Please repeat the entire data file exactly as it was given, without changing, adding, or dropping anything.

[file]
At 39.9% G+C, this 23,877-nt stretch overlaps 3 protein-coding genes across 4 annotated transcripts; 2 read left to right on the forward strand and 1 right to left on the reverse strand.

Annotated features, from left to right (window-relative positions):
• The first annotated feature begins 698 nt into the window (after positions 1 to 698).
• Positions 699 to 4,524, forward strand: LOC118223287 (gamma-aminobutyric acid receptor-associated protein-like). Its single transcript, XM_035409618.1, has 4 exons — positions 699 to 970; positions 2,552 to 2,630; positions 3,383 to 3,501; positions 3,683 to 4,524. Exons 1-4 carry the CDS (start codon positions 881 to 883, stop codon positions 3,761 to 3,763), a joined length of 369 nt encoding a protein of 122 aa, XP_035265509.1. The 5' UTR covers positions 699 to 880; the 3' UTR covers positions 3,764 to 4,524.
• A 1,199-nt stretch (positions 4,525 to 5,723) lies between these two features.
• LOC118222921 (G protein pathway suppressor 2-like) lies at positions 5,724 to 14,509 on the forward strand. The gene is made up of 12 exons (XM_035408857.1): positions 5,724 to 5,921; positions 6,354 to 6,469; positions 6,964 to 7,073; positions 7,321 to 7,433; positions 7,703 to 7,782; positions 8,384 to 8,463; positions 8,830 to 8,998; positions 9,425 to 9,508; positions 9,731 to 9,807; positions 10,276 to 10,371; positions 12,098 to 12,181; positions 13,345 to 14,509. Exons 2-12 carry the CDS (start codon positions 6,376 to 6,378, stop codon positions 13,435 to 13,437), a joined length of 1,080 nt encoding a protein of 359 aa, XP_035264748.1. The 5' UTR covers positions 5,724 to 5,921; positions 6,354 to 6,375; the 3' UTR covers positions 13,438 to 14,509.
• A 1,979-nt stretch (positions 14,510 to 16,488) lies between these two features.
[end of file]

At 39.9% G+C, this 23,877-nt stretch overlaps 3 protein-coding genes across 4 annotated transcripts; 2 read left to right on the forward strand and 1 right to left on the reverse strand.

Annotated features, from left to right (window-relative positions):
• The first annotated feature begins 698 nt into the window (after positions 1 to 698).
• Positions 699 to 4,524, forward strand: LOC118223287 (gamma-aminobutyric acid receptor-associated protein-like). Its single transcript, XM_035409618.1, has 4 exons — positions 699 to 970; positions 2,552 to 2,630; positions 3,383 to 3,501; positions 3,683 to 4,524. Exons 1-4 carry the CDS (start codon positions 881 to 883, stop codon positions 3,761 to 3,763), a joined length of 369 nt encoding a protein of 122 aa, XP_035265509.1. The 5' UTR covers positions 699 to 880; the 3' UTR covers positions 3,764 to 4,524.
• A 1,199-nt stretch (positions 4,525 to 5,723) lies between these two features.
• LOC118222921 (G protein pathway suppressor 2-like) lies at positions 5,724 to 14,509 on the forward strand. The gene is made up of 12 exons (XM_035408857.1): positions 5,724 to 5,921; positions 6,354 to 6,469; positions 6,964 to 7,073; positions 7,321 to 7,433; positions 7,703 to 7,782; positions 8,384 to 8,463; positions 8,830 to 8,998; positions 9,425 to 9,508; positions 9,731 to 9,807; positions 10,276 to 10,371; positions 12,098 to 12,181; positions 13,345 to 14,509. Exons 2-12 carry the CDS (start codon positions 6,376 to 6,378, stop codon positions 13,435 to 13,437), a joined length of 1,080 nt encoding a protein of 359 aa, XP_035264748.1. The 5' UTR covers positions 5,724 to 5,921; positions 6,354 to 6,375; the 3' UTR covers positions 13,438 to 14,509.
• A 1,979-nt stretch (positions 14,510 to 16,488) lies between these two features.